“Alamo Drafthouse had one of its most successful years in the company’s history in 2019 with the launch of its first Los Angeles theater and box office revenue that outperformed the rest of the industry,” Taylor said in a statement. “We’re excited to work with our partners at Altamont Capital Partners and Fortress Investment Group to continue on that path of growth on the other side of the pandemic, and we want to ensure the public that we expect no disruption to our business and no impact on franchise operations, employees and customers in our locations that are currently operating.”

League said the increase in vaccination availability, slate of new movie releases, and pent-up consumer demand portend a strong rebound for the exhibition business.

“We’re extremely confident that by the end of 2021, the cinema industry — and our theaters specifically — will be thriving,” he said. “That said, these are difficult times and during this bankruptcy we will have to make difficult decisions about our lease portfolio. We are hopeful that our landlord and other vendor partners will work with us to help ensure a successful emergence from bankruptcy and viable future business.”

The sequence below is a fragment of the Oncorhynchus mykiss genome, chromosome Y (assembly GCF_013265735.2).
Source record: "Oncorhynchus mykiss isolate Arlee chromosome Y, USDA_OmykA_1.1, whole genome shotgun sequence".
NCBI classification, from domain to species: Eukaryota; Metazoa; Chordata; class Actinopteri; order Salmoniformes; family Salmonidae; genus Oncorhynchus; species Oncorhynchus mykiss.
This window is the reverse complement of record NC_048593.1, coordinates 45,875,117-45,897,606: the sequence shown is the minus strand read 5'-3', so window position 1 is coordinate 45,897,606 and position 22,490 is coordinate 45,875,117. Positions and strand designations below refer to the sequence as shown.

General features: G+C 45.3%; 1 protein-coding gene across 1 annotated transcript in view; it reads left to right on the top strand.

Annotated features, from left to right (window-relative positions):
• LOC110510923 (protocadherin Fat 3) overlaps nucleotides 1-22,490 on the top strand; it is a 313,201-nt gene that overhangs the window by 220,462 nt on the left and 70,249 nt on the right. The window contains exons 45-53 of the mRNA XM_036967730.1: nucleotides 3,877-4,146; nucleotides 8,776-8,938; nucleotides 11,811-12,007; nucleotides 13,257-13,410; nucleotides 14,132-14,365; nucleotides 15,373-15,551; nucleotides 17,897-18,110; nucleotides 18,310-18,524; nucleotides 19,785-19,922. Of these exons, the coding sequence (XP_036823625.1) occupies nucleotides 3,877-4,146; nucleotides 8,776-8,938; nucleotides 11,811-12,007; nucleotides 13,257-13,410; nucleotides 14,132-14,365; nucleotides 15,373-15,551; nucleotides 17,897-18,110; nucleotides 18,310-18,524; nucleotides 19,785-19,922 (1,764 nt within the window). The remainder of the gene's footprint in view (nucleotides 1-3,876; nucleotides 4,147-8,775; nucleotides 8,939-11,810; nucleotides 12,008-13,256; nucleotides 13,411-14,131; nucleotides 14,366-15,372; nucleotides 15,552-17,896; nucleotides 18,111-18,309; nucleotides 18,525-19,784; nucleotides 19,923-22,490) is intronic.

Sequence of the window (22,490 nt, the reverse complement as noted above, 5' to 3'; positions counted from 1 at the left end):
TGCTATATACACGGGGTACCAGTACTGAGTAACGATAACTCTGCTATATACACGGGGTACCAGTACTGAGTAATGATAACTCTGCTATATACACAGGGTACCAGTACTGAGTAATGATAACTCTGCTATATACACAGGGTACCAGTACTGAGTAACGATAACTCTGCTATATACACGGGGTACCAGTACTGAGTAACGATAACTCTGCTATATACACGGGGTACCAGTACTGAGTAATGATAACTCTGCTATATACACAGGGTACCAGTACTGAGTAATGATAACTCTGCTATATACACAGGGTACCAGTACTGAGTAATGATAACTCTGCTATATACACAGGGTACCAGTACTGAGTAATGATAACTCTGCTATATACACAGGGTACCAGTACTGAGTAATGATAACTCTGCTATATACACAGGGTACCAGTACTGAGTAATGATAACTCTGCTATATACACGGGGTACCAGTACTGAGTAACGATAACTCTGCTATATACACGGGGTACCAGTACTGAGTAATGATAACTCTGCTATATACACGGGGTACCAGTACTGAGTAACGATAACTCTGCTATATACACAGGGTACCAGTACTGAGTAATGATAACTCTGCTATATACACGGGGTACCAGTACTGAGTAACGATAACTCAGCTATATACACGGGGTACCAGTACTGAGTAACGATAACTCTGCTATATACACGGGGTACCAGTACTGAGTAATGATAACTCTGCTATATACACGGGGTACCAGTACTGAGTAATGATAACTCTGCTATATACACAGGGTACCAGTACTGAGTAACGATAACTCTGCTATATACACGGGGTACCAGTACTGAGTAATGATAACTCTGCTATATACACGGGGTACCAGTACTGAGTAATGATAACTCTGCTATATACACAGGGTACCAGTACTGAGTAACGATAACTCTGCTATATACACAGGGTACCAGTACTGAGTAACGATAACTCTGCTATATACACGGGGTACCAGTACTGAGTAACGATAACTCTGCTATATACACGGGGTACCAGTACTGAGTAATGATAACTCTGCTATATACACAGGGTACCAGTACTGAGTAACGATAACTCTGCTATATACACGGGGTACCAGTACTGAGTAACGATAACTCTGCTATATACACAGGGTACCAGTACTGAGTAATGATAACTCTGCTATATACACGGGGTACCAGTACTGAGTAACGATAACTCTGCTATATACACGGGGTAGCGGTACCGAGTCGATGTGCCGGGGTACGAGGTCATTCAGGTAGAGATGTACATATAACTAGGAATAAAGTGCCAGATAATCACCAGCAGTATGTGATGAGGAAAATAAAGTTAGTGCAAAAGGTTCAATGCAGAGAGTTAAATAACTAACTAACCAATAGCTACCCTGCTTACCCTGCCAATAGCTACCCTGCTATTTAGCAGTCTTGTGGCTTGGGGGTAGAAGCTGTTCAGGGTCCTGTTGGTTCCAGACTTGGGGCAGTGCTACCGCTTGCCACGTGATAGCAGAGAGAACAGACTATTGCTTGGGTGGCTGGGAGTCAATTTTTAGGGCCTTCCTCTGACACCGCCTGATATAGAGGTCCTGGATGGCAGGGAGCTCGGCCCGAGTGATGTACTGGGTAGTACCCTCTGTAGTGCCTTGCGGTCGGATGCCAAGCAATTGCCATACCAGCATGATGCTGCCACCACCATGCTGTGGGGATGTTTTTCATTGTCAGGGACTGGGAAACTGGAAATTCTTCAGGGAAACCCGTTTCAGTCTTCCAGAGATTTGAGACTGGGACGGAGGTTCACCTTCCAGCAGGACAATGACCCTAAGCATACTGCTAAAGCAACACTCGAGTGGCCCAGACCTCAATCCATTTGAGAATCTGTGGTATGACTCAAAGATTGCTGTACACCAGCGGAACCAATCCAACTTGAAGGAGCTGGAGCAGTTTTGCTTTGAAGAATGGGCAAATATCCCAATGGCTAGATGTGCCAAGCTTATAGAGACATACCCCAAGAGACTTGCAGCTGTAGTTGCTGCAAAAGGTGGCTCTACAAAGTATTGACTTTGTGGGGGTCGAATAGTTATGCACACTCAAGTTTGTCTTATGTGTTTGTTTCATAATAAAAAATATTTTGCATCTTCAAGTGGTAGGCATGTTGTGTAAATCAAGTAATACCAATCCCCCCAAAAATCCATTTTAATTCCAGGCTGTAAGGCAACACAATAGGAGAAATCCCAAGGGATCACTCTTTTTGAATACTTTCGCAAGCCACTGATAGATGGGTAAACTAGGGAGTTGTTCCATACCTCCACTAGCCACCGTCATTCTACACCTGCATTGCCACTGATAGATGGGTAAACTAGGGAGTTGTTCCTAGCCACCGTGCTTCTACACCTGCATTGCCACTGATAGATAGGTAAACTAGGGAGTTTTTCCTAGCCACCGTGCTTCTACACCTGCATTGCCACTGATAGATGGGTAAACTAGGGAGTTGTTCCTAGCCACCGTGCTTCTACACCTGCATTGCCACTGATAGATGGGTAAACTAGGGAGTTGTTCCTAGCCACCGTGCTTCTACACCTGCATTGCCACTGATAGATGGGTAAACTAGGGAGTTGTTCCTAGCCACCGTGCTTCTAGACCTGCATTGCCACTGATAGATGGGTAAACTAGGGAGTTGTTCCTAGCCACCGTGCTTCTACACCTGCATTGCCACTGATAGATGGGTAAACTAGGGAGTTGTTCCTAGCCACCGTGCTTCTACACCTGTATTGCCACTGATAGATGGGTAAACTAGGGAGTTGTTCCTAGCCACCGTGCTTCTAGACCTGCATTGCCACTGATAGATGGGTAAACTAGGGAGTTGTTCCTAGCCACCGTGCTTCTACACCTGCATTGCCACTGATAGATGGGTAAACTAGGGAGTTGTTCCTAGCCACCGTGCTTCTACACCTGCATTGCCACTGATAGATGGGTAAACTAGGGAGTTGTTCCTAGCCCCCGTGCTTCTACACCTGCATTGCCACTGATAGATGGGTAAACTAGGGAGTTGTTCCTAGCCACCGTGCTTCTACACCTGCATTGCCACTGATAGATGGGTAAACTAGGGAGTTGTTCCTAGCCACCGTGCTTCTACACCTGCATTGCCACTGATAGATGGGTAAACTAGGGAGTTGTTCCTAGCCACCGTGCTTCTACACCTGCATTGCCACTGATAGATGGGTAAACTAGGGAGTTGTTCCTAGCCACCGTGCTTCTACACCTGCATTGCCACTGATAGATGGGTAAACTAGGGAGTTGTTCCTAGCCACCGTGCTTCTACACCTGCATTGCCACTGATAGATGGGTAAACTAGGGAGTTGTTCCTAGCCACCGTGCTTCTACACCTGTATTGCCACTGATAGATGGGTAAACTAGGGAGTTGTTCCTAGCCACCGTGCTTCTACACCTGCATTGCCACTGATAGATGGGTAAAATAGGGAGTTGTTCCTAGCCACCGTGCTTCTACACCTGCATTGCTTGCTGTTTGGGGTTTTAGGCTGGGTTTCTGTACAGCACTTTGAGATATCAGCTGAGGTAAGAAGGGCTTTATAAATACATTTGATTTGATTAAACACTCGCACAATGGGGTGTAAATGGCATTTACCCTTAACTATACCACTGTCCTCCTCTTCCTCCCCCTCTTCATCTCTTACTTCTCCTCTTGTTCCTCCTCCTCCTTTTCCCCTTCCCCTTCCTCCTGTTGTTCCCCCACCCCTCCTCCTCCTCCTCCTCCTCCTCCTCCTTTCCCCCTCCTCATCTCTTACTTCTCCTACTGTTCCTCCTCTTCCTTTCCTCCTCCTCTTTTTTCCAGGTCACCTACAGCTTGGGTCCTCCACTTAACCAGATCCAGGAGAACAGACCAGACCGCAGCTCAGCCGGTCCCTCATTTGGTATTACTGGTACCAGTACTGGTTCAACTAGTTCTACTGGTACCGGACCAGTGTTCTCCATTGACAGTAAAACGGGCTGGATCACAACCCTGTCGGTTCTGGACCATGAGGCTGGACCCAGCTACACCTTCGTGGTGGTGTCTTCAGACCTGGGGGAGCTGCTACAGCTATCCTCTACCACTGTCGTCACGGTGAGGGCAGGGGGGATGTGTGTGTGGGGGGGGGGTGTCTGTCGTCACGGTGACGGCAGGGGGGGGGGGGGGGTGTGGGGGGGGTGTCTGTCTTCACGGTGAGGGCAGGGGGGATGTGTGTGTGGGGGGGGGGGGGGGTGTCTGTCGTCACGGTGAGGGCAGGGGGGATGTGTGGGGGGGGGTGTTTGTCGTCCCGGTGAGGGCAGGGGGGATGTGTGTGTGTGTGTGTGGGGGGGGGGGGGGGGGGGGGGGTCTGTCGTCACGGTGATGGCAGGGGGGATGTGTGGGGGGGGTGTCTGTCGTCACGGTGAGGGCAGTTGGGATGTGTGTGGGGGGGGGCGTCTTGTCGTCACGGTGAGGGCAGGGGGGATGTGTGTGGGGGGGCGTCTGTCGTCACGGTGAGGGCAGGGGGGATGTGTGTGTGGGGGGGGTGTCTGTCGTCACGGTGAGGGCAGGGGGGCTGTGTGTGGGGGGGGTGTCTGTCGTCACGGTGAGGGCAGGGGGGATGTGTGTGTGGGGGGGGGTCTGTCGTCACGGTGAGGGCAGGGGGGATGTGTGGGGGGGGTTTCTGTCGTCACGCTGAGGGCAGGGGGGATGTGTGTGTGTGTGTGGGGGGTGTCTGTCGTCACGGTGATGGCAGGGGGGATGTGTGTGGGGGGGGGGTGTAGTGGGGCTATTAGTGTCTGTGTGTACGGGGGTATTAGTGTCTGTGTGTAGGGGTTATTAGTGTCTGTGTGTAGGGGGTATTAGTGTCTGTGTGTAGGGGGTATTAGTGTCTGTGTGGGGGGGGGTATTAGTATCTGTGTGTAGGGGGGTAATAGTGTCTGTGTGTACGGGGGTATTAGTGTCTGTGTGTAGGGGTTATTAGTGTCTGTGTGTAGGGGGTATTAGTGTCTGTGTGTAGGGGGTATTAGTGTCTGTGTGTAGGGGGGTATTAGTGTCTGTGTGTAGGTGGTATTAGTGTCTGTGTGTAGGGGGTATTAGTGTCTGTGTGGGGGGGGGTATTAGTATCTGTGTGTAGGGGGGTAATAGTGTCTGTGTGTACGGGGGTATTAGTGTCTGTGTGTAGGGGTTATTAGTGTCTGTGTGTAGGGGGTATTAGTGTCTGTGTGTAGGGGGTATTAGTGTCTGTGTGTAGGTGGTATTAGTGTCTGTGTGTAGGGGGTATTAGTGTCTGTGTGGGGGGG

Moviefone Sold in MoviePass Bankruptcy Proceedings

Moviefone, the iconic voice of the now-discontinued telephone service marketing theatrical releases and ticket sales, has been sold for $1 million in bankruptcy proceedings involving Helios and Matheson Analytics, which also owned the defunct MoviePass subscription ticket service.

Founded in 1989, Moviefone offered callers movie, ticket and screening information nationwide. The service was acquired for $388 million in 1999 by AOL, which in 2017 merged with Yahoo to become Oath. Helios and Matheson bought the brand in 2018 for $8 million from Oath in a largely stock-based transaction. (Oath in 2019 was renamed Verizon Media.)

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In the Internet era, Moviefone morphed into an online service through an agreement in 2001 with MovieTickets.com. The service in 2012 partnered with Fandango, which is owned by NBCUniversal.